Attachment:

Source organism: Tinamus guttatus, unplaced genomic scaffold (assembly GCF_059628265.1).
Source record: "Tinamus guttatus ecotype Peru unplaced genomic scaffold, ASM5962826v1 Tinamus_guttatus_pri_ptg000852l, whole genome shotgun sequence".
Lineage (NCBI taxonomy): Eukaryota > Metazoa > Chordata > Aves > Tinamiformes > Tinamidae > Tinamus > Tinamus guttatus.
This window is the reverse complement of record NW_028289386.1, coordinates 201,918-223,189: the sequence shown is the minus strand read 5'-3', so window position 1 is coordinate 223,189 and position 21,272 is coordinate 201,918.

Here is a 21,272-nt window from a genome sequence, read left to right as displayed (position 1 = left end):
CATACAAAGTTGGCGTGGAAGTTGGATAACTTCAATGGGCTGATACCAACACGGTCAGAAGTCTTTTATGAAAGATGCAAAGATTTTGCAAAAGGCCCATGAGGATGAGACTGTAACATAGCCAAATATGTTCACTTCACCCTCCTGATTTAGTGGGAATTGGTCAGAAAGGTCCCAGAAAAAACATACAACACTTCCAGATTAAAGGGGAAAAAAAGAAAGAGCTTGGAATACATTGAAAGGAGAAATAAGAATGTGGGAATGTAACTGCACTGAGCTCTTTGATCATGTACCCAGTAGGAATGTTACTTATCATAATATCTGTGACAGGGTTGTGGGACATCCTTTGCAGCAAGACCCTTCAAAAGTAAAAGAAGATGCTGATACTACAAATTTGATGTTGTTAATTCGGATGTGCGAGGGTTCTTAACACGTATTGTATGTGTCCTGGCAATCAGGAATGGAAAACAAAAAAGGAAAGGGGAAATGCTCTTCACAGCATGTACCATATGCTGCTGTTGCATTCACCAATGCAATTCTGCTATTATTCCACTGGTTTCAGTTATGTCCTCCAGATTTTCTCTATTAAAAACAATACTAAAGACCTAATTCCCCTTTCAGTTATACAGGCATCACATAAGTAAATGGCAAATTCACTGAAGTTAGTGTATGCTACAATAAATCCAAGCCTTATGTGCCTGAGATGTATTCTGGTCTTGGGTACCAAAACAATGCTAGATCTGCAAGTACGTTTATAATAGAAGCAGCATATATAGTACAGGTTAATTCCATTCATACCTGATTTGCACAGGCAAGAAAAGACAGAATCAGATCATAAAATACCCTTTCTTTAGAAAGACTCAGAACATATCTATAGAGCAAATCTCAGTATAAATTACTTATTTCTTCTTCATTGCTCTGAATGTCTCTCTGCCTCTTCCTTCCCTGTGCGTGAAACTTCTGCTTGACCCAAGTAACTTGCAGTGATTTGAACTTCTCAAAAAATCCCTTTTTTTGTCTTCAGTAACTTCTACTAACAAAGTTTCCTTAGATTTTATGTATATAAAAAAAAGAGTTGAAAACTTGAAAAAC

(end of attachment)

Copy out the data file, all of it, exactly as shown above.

Source organism: Tinamus guttatus, unplaced genomic scaffold (assembly GCF_059628265.1).
Source record: "Tinamus guttatus ecotype Peru unplaced genomic scaffold, ASM5962826v1 Tinamus_guttatus_pri_ptg000852l, whole genome shotgun sequence".
Lineage (NCBI taxonomy): Eukaryota > Metazoa > Chordata > Aves > Tinamiformes > Tinamidae > Tinamus > Tinamus guttatus.
This window is the reverse complement of record NW_028289386.1, coordinates 201,918-223,189: the sequence shown is the minus strand read 5'-3', so window position 1 is coordinate 223,189 and position 21,272 is coordinate 201,918.

Here is a 21,272-nt window from a genome sequence, read left to right as displayed (position 1 = left end):
CATACAAAGTTGGCGTGGAAGTTGGATAACTTCAATGGGCTGATACCAACACGGTCAGAAGTCTTTTATGAAAGATGCAAAGATTTTGCAAAAGGCCCATGAGGATGAGACTGTAACATAGCCAAATATGTTCACTTCACCCTCCTGATTTAGTGGGAATTGGTCAGAAAGGTCCCAGAAAAAACATACAACACTTCCAGATTAAAGGGGAAAAAAAGAAAGAGCTTGGAATACATTGAAAGGAGAAATAAGAATGTGGGAATGTAACTGCACTGAGCTCTTTGATCATGTACCCAGTAGGAATGTTACTTATCATAATATCTGTGACAGGGTTGTGGGACATCCTTTGCAGCAAGACCCTTCAAAAGTAAAAGAAGATGCTGATACTACAAATTTGATGTTGTTAATTCGGATGTGCGAGGGTTCTTAACACGTATTGTATGTGTCCTGGCAATCAGGAATGGAAAACAAAAAAGGAAAGGGGAAATGCTCTTCACAGCATGTACCATATGCTGCTGTTGCATTCACCAATGCAATTCTGCTATTATTCCACTGGTTTCAGTTATGTCCTCCAGATTTTCTCTATTAAAAACAATACTAAAGACCTAATTCCCCTTTCAGTTATACAGGCATCACATAAGTAAATGGCAAATTCACTGAAGTTAGTGTATGCTACAATAAATCCAAGCCTTATGTGCCTGAGATGTATTCTGGTCTTGGGTACCAAAACAATGCTAGATCTGCAAGTACGTTTATAATAGAAGCAGCATATATAGTACAGGTTAATTCCATTCATACCTGATTTGCACAGGCAAGAAAAGACAGAATCAGATCATAAAATACCCTTTCTTTAGAAAGACTCAGAACATATCTATAGAGCAAATCTCAGTATAAATTACTTATTTCTTCTTCATTGCTCTGAATGTCTCTCTGCCTCTTCCTTCCCTGTGCGTGAAACTTCTGCTTGACCCAAGTAACTTGCAGTGATTTGAACTTCTCAAAAAATCCCTTTTTTTGTCTTCAGTAACTTCTACTAACAAAGTTTCCTTAGATTTTATGTATATAAAAAAAAGAGTTGAAAACTTGAAAAAC